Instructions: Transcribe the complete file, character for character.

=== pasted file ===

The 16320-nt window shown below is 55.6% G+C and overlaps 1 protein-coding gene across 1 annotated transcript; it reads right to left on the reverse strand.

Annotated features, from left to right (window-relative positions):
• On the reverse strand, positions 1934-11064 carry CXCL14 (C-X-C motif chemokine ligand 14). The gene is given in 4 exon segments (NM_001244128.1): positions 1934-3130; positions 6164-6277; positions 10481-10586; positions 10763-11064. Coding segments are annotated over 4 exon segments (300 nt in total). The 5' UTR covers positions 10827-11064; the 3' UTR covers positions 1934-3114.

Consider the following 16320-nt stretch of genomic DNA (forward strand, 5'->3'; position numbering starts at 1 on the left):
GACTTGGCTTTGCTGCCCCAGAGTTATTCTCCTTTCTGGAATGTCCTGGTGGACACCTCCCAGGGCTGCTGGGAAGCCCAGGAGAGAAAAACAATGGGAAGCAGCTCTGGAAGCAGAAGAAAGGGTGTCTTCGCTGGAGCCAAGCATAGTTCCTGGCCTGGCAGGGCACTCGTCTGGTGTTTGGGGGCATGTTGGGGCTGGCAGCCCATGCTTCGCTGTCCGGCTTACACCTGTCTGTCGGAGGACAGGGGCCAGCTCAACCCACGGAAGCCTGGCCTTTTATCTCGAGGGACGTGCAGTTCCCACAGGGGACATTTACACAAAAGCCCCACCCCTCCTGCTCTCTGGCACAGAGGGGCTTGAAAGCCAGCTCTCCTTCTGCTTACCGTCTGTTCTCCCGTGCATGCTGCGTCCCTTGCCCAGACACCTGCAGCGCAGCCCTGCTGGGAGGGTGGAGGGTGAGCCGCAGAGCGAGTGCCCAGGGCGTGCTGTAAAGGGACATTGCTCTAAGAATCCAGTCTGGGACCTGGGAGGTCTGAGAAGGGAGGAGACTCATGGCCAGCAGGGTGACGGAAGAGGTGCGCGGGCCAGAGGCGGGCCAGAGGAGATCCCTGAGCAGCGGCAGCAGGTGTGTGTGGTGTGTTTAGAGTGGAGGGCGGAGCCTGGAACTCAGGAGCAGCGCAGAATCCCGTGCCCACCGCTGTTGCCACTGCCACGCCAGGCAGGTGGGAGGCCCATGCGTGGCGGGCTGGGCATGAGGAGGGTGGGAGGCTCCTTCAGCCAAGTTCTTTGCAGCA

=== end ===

The 16320-nt window shown below is 55.6% G+C and overlaps 1 protein-coding gene across 1 annotated transcript; it reads right to left on the reverse strand.

Annotated features, from left to right (window-relative positions):
• On the reverse strand, positions 1934-11064 carry CXCL14 (C-X-C motif chemokine ligand 14). The gene is given in 4 exon segments (NM_001244128.1): positions 1934-3130; positions 6164-6277; positions 10481-10586; positions 10763-11064. Coding segments are annotated over 4 exon segments (300 nt in total). The 5' UTR covers positions 10827-11064; the 3' UTR covers positions 1934-3114.

Consider the following 16320-nt stretch of genomic DNA (forward strand, 5'->3'; position numbering starts at 1 on the left):
GACTTGGCTTTGCTGCCCCAGAGTTATTCTCCTTTCTGGAATGTCCTGGTGGACACCTCCCAGGGCTGCTGGGAAGCCCAGGAGAGAAAAACAATGGGAAGCAGCTCTGGAAGCAGAAGAAAGGGTGTCTTCGCTGGAGCCAAGCATAGTTCCTGGCCTGGCAGGGCACTCGTCTGGTGTTTGGGGGCATGTTGGGGCTGGCAGCCCATGCTTCGCTGTCCGGCTTACACCTGTCTGTCGGAGGACAGGGGCCAGCTCAACCCACGGAAGCCTGGCCTTTTATCTCGAGGGACGTGCAGTTCCCACAGGGGACATTTACACAAAAGCCCCACCCCTCCTGCTCTCTGGCACAGAGGGGCTTGAAAGCCAGCTCTCCTTCTGCTTACCGTCTGTTCTCCCGTGCATGCTGCGTCCCTTGCCCAGACACCTGCAGCGCAGCCCTGCTGGGAGGGTGGAGGGTGAGCCGCAGAGCGAGTGCCCAGGGCGTGCTGTAAAGGGACATTGCTCTAAGAATCCAGTCTGGGACCTGGGAGGTCTGAGAAGGGAGGAGACTCATGGCCAGCAGGGTGACGGAAGAGGTGCGCGGGCCAGAGGCGGGCCAGAGGAGATCCCTGAGCAGCGGCAGCAGGTGTGTGTGGTGTGTTTAGAGTGGAGGGCGGAGCCTGGAACTCAGGAGCAGCGCAGAATCCCGTGCCCACCGCTGTTGCCACTGCCACGCCAGGCAGGTGGGAGGCCCATGCGTGGCGGGCTGGGCATGAGGAGGGTGGGAGGCTCCTTCAGCCAAGTTCTTTGCAGCA